CBBI

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You may want to watch the play again. Sloppy. That's why it was called.

You may want to watch it again too. It's more on Mayfield (and to a lesser extent DPJ) more than Njoku pretty clearly.

Njoku was tight on the line on the right. He then motioned from right to left. When Njoku gets to his place to the left of the left tackle, he's about to settle in tight on the line to the left of the left tackle Hubbard.

Njoku then signals DPJ to move back off the line so DPJ can remain an eligible receiver. Unfortunately DPJ doesn't see the Njoku signal right away so he's roughly a second or so slower to move back off the line.

But either way, Mayfield isn't paying attention to his surroundings well enough and he calls for the snap before DPJ *or* Njoku are fully set.

If you want to say that Njoku and DPJ should have completed the motion and getting set quicker than they did, so be it. I can accept that.

But Mayfield simply has to be more aware that his guys aren't finished getting set yet and not call for the ball. He had 15 seconds left on the play clock and the game clock wasn't running so there was no pressure to snap the ball as quickly as he did. He rushed when he didn't have to.
 
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Randolphkeys

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You may want to watch it again too. It's more on Mayfield (and to a lesser extent DPJ) more than Njoku pretty clearly.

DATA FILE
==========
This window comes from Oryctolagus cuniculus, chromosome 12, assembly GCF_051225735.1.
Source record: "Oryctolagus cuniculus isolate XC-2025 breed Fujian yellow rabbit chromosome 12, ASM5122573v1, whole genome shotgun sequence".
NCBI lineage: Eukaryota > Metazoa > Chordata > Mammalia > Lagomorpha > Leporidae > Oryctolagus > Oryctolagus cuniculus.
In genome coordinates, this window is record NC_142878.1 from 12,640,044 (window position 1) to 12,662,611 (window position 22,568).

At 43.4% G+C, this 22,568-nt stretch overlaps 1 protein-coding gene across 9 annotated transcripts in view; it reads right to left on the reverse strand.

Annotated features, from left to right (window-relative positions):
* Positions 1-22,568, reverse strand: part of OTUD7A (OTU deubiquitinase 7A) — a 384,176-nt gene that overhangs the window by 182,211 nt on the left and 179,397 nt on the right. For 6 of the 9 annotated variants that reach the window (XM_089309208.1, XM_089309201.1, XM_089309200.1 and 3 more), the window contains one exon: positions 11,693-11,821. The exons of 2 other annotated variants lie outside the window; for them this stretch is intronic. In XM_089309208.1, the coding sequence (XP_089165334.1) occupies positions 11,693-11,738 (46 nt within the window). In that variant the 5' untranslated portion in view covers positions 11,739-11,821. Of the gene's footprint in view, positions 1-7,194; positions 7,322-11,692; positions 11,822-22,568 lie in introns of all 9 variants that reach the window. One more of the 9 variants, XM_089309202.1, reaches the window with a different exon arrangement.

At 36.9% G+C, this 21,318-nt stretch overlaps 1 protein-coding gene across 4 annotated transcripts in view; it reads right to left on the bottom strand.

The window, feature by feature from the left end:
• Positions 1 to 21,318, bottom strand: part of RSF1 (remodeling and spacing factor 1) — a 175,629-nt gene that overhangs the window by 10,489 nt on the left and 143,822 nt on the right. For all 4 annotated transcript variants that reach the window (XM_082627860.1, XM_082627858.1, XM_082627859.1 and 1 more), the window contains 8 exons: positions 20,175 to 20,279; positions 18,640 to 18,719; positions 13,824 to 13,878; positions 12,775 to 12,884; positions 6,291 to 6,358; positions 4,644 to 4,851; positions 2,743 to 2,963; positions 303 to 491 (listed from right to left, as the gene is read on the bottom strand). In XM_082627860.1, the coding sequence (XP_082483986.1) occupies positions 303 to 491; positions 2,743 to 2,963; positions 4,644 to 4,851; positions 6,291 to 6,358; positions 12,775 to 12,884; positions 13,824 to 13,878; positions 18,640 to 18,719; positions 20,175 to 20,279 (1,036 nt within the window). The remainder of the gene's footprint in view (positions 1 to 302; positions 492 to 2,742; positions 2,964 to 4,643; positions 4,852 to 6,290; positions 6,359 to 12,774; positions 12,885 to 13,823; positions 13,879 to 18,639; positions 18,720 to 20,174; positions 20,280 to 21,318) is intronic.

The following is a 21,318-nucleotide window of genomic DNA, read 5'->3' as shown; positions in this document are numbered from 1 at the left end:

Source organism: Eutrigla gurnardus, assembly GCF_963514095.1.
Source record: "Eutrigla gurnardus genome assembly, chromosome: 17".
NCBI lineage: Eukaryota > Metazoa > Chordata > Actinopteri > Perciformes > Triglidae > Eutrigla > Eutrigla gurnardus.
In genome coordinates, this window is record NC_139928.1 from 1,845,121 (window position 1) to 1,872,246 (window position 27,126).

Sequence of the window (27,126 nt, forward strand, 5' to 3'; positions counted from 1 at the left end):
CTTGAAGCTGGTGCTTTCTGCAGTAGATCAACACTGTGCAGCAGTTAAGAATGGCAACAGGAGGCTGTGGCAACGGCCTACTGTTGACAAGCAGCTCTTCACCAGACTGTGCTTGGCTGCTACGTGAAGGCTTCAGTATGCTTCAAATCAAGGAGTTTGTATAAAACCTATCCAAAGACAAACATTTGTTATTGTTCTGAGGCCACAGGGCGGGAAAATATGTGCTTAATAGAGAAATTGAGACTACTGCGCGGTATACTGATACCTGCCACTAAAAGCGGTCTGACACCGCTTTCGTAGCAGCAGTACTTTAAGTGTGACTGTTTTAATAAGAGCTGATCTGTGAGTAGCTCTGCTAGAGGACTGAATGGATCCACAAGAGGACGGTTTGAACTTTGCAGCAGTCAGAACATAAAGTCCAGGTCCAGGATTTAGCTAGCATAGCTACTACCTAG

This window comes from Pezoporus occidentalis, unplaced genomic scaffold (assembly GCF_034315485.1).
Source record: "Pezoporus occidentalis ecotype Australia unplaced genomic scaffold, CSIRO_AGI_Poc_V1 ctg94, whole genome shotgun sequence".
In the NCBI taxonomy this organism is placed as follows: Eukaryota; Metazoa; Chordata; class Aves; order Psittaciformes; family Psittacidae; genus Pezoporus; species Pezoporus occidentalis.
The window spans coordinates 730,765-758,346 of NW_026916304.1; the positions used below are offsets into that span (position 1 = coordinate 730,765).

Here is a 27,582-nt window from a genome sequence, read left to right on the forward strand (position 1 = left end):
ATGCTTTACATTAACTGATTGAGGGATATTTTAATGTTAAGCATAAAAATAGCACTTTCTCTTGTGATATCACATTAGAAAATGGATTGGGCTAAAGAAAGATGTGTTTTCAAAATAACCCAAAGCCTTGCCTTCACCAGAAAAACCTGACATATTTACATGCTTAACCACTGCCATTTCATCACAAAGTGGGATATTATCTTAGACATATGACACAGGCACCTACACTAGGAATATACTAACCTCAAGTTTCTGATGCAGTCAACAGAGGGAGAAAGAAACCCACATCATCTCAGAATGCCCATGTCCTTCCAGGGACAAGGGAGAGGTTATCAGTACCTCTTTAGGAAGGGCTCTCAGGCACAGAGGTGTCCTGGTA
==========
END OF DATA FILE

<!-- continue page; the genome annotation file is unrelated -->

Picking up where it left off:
Njoku was tight on the line on the right. He then motioned from right to left. When Njoku gets to his place to the left of the left tackle, he's about to settle in tight on the line to the left of the left tackle Hubbard.

Njoku then signals DPJ to move back off the line so DPJ can remain an eligible receiver. Unfortunately DPJ doesn't see the Njoku signal right away so he's roughly a second or so slower to move back off the line.

But either way, Mayfield isn't paying attention to his surroundings well enough and he calls for the snap before DPJ *or* Njoku are fully set.

If you want to say that Njoku and DPJ should have completed the motion and getting set quicker than they did, so be it.

But Mayfield simply has to be more aware that his guys aren't finished getting set yet and not call for the ball. He had 15 seconds left on the play clock and the game clock wasn't running so there was no pressure to snap the ball as quickly as he did. He rushed when he didn't have to.

I'll tell you this much - it's plays like this that divide the Browns from a team that went to the Super Bowl two seasons in a row. If the Browns want to make the jump and use more pre-snap motion, they need to do it without knocking themselves back five yards.
 

Lee

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You may want to watch it again too. It's more on Mayfield (and to a lesser extent DPJ) more than Njoku pretty clearly.

Njoku was tight on the line on the right. He then motioned from right to left. When Njoku gets to his place to the left of the left tackle, he's about to settle in tight on the line to the left of the left tackle Hubbard.